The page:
By JAMEY KEATEN
2010-04-16 07:00 AM
The Sept. 8, 2001 letter from Cardinal Dario Castrillon Hoyos, then the head of the Vatican office in charge of priests, praised French bishop Pierre Pican for risking prison time to defend one of his priests.
Four days earlier, a French court gave Pican, then bishop of Bayeux-Lisieux in northwestern France, a suspended prison sentence for concealing knowledge about the Rev. Rene Bissey. Bissey was sentenced to 18 years in prison in 2000 for raping and sexually abusing 11 minors in the 1990s.
In the letter, Hoyos wrote: "I congratulate you for not having turned in a priest to the civil administration, and I am delighted to have a colleague in the episcopate who, in the eyes of history and all the other bishops of the world, will have preferred prison rather than to turn in its son-priest."
At the time of the letter, Hoyos, who is Colombian, was the prefect of the Congregation of the Clergy, which is in charge of priests worldwide and at the time dealt with some abuse cases. He was its prefect until 2006, when he retired.
French Catholic publication Golias published a copy of the letter on March 30, as the Vatican has faced swirling accusations of a culture of secrecy and cover-up that allowed priests to rape and molest children for decades unchecked.
A Vatican spokesman, the Rev. Federico Lombardi, said Thursday the letter proved that cases of sexual abuse of minors needed to be handled in a "rigorous and consistent" manner by the Congregation of the Doctrine of Faith.
"This document is further proof that it was opportune to unify the handling of cases of sexual abuse of minors from members of the clergy under the jurisdiction of the Congregation for the Doctrine of the Faith," he said.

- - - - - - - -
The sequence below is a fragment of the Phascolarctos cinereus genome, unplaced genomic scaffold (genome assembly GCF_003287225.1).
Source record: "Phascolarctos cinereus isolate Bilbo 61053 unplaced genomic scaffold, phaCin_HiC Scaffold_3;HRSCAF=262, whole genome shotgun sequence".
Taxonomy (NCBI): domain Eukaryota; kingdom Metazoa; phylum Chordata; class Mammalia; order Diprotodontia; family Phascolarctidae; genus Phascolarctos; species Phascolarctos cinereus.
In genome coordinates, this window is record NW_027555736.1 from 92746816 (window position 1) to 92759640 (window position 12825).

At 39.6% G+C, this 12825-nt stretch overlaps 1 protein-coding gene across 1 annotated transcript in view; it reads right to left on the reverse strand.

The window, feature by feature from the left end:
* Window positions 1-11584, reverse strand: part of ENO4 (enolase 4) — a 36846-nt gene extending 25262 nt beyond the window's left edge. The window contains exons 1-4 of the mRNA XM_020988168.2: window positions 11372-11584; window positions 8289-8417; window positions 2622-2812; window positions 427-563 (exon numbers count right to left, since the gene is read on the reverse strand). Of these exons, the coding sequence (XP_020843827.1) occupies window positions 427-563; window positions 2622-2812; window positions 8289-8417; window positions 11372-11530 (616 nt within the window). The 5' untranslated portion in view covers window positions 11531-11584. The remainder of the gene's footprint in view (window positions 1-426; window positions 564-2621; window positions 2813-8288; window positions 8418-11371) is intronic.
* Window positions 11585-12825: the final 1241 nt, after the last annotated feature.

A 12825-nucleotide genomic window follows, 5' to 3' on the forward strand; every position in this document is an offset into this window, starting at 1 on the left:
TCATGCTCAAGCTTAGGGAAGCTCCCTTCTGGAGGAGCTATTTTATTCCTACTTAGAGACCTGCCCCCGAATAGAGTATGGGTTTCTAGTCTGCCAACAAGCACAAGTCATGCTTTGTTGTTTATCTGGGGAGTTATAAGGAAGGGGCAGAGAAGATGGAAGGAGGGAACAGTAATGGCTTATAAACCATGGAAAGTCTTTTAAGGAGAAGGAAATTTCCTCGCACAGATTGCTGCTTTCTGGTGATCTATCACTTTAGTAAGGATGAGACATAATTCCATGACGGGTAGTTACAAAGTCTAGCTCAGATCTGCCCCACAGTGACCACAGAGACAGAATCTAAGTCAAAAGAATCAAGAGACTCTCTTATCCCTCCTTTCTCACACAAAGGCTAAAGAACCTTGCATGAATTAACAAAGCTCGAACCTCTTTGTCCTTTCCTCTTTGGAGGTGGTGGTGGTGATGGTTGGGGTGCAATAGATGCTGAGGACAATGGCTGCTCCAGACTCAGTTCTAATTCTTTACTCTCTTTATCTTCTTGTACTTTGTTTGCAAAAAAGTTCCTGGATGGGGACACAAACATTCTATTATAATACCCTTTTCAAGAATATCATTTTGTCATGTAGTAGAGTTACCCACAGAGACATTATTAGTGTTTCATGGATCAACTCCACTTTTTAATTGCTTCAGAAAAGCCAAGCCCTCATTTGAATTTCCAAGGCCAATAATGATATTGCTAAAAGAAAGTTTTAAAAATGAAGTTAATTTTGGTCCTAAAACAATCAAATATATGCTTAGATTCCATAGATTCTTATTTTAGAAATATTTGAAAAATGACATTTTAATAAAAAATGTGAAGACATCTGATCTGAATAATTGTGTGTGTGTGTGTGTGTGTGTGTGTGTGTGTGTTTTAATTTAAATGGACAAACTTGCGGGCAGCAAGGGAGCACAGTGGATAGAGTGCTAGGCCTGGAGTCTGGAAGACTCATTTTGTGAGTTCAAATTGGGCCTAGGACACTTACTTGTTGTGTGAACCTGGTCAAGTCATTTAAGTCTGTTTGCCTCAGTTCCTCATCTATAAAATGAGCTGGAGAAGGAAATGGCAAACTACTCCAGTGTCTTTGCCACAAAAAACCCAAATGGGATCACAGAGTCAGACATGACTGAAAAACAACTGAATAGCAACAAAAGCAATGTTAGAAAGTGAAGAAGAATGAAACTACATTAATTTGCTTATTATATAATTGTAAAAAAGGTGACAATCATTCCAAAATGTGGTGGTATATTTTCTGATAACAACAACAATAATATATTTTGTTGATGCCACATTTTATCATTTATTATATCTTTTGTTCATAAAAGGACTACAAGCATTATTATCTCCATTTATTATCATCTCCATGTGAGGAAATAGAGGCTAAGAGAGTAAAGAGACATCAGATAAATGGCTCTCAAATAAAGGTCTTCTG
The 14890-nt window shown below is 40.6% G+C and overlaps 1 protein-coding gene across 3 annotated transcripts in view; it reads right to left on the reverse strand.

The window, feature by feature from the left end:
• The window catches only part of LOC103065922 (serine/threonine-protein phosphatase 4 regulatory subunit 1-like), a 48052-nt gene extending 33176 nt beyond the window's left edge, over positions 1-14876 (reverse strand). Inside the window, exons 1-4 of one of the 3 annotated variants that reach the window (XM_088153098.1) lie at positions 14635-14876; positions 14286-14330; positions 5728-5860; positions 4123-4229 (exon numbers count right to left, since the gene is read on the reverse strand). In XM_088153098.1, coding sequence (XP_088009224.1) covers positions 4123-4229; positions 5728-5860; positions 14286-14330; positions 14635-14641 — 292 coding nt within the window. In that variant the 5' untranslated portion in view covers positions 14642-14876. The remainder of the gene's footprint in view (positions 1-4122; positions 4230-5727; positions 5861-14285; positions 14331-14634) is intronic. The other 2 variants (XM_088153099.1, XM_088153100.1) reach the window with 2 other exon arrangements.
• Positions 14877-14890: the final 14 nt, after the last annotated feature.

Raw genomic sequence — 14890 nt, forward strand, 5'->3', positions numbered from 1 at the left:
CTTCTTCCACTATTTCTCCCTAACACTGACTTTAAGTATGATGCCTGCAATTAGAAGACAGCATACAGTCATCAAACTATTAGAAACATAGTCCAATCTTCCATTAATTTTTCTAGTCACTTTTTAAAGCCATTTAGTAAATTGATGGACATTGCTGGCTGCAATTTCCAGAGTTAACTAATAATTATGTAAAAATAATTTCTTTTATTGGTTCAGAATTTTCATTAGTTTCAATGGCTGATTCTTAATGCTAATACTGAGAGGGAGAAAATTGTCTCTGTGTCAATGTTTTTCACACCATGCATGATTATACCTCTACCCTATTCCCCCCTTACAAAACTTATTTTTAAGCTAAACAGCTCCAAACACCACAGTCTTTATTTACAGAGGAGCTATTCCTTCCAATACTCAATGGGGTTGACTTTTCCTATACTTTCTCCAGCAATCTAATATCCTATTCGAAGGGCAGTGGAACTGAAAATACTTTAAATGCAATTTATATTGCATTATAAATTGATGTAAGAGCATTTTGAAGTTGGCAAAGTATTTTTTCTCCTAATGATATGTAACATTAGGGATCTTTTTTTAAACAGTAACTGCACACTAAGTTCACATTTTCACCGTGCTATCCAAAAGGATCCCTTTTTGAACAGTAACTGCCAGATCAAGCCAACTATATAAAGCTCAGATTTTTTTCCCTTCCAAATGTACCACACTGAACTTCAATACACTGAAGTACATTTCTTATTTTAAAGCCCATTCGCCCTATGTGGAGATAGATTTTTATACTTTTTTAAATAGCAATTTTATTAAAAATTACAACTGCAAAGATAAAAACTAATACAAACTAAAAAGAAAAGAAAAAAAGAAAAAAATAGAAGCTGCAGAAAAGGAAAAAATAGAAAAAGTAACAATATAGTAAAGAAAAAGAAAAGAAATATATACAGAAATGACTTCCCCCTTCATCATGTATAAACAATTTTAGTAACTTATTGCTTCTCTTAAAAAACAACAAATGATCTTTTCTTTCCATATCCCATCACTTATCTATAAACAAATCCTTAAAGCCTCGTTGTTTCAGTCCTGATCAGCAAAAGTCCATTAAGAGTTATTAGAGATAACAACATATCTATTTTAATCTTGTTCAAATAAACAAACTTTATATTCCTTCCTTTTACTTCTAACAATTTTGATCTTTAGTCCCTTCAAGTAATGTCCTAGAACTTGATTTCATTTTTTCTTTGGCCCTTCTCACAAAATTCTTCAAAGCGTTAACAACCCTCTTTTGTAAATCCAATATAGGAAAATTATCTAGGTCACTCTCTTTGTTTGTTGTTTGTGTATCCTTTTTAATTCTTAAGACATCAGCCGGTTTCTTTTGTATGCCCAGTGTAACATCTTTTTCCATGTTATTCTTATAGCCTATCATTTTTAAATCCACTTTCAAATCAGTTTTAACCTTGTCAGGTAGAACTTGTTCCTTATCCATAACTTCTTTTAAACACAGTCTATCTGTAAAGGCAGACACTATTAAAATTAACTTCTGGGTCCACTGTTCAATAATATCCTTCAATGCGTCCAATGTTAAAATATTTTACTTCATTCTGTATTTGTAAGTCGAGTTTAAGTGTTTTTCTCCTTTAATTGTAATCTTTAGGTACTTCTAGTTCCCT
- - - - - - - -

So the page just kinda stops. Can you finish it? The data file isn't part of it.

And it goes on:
Until 2001, cases of sex abuse were handled by local dioceses and some Vatican offices. In 2001 new norms required bishops to refer all clerical sex abuse cases to the Congregation for the Doctrine of the Faith _ then headed by Cardinal Joseph Ratzinger, who is now Pope Benedict XVI.
More recently, Hoyos had been head of the Pontifical "Ecclesia Dei" Commission, leading Vatican's effort to reconcile with an ultraconservative group, the Society of St. Pius X. He retired last year at age 80, but remains a cardinal.
Hoyos faced controversy at the commission. He was responsible for leading negotiations that led to the excommunication of a Holocaust-denying bishop _ Richard Williamson of Britain _ who was part of that group. Hoyos said he and other officials knew nothing about the Holocaust denial, but the case turned into a massive embarrassment for the Vatican.
The conviction of Pican marked the first time in more than 150 years that a high-ranking French clergyman was found guilty of a crime. The last time a bishop was convicted in France was in 1841, over a murder by a priest in his diocese.
Pican said at the time that he regretted that the court's decision set a precedent limiting the clergy's right to keep professional secrets. He opted not to appeal so as not to "reopen old wounds" of Bissey's victims.
Associated Press Writer Alessandra Rizzo in Rome contributed to this report.